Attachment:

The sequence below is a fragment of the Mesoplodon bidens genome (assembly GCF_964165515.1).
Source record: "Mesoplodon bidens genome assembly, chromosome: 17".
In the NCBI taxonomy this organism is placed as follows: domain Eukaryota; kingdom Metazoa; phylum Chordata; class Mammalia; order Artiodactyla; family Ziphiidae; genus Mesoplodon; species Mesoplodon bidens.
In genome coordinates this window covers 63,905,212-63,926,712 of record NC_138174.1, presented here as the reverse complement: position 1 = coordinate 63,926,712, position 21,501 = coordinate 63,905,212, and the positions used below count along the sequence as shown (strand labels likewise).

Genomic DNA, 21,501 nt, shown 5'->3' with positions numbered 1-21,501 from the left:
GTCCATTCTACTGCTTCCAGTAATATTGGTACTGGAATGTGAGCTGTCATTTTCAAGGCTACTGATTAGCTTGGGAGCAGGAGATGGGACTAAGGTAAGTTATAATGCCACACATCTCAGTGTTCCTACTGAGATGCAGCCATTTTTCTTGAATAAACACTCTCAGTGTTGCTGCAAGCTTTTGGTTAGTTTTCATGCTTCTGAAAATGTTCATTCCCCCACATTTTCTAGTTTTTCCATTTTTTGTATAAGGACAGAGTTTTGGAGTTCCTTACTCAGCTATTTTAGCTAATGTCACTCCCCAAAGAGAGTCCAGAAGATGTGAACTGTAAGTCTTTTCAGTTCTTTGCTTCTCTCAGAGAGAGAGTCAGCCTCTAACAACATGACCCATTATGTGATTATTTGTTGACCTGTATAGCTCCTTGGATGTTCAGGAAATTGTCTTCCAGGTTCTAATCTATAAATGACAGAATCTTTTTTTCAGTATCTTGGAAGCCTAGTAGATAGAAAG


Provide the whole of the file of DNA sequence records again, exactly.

The sequence below is a fragment of the Mesoplodon bidens genome (assembly GCF_964165515.1).
Source record: "Mesoplodon bidens genome assembly, chromosome: 17".
In the NCBI taxonomy this organism is placed as follows: domain Eukaryota; kingdom Metazoa; phylum Chordata; class Mammalia; order Artiodactyla; family Ziphiidae; genus Mesoplodon; species Mesoplodon bidens.
In genome coordinates this window covers 63,905,212-63,926,712 of record NC_138174.1, presented here as the reverse complement: position 1 = coordinate 63,926,712, position 21,501 = coordinate 63,905,212, and the positions used below count along the sequence as shown (strand labels likewise).

Genomic DNA, 21,501 nt, shown 5'->3' with positions numbered 1-21,501 from the left:
GTCCATTCTACTGCTTCCAGTAATATTGGTACTGGAATGTGAGCTGTCATTTTCAAGGCTACTGATTAGCTTGGGAGCAGGAGATGGGACTAAGGTAAGTTATAATGCCACACATCTCAGTGTTCCTACTGAGATGCAGCCATTTTTCTTGAATAAACACTCTCAGTGTTGCTGCAAGCTTTTGGTTAGTTTTCATGCTTCTGAAAATGTTCATTCCCCCACATTTTCTAGTTTTTCCATTTTTTGTATAAGGACAGAGTTTTGGAGTTCCTTACTCAGCTATTTTAGCTAATGTCACTCCCCAAAGAGAGTCCAGAAGATGTGAACTGTAAGTCTTTTCAGTTCTTTGCTTCTCTCAGAGAGAGAGTCAGCCTCTAACAACATGACCCATTATGTGATTATTTGTTGACCTGTATAGCTCCTTGGATGTTCAGGAAATTGTCTTCCAGGTTCTAATCTATAAATGACAGAATCTTTTTTTCAGTATCTTGGAAGCCTAGTAGATAGAAAG